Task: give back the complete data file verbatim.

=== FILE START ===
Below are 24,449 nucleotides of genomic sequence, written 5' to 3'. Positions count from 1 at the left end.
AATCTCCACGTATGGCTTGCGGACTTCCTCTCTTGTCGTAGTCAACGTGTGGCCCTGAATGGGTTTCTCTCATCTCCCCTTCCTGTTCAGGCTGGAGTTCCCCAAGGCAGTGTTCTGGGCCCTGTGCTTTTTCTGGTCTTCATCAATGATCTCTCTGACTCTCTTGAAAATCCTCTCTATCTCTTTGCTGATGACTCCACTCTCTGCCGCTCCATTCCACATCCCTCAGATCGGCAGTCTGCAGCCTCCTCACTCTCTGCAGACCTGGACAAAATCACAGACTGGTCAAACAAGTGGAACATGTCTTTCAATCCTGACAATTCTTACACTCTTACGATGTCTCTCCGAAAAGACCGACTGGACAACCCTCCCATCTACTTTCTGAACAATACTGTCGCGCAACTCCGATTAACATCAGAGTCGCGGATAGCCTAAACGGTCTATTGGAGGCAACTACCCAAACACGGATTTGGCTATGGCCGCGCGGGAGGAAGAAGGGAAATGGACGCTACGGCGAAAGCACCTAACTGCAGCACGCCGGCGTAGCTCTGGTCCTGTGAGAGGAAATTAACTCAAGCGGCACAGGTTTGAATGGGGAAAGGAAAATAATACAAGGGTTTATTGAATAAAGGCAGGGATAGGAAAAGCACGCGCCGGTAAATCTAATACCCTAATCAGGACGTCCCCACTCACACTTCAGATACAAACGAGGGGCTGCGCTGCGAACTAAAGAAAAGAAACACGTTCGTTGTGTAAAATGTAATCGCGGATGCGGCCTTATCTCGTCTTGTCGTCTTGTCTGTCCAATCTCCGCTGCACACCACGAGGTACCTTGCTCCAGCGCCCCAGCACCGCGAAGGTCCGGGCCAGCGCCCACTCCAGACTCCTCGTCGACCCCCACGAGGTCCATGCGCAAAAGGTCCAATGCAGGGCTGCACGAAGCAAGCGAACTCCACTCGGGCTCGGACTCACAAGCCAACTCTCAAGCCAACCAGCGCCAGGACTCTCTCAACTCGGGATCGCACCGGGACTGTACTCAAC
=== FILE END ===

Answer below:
Below are 24,449 nucleotides of genomic sequence, written 5' to 3'. Positions count from 1 at the left end.
AATCTCCACGTATGGCTTGCGGACTTCCTCTCTTGTCGTAGTCAACGTGTGGCCCTGAATGGGTTTCTCTCATCTCCCCTTCCTGTTCAGGCTGGAGTTCCCCAAGGCAGTGTTCTGGGCCCTGTGCTTTTTCTGGTCTTCATCAATGATCTCTCTGACTCTCTTGAAAATCCTCTCTATCTCTTTGCTGATGACTCCACTCTCTGCCGCTCCATTCCACATCCCTCAGATCGGCAGTCTGCAGCCTCCTCACTCTCTGCAGACCTGGACAAAATCACAGACTGGTCAAACAAGTGGAACATGTCTTTCAATCCTGACAATTCTTACACTCTTACGATGTCTCTCCGAAAAGACCGACTGGACAACCCTCCCATCTACTTTCTGAACAATACTGTCGCGCAACTCCGATTAACATCAGAGTCGCGGATAGCCTAAACGGTCTATTGGAGGCAACTACCCAAACACGGATTTGGCTATGGCCGCGCGGGAGGAAGAAGGGAAATGGACGCTACGGCGAAAGCACCTAACTGCAGCACGCCGGCGTAGCTCTGGTCCTGTGAGAGGAAATTAACTCAAGCGGCACAGGTTTGAATGGGGAAAGGAAAATAATACAAGGGTTTATTGAATAAAGGCAGGGATAGGAAAAGCACGCGCCGGTAAATCTAATACCCTAATCAGGACGTCCCCACTCACACTTCAGATACAAACGAGGGGCTGCGCTGCGAACTAAAGAAAAGAAACACGTTCGTTGTGTAAAATGTAATCGCGGATGCGGCCTTATCTCGTCTTGTCGTCTTGTCTGTCCAATCTCCGCTGCACACCACGAGGTACCTTGCTCCAGCGCCCCAGCACCGCGAAGGTCCGGGCCAGCGCCCACTCCAGACTCCTCGTCGACCCCCACGAGGTCCATGCGCAAAAGGTCCAATGCAGGGCTGCACGAAGCAAGCGAACTCCACTCGGGCTCGGACTCACAAGCCAACTCTCAAGCCAACCAGCGCCAGGACTCTCTCAACTCGGGATCGCACCGGGACTGTACTCAAC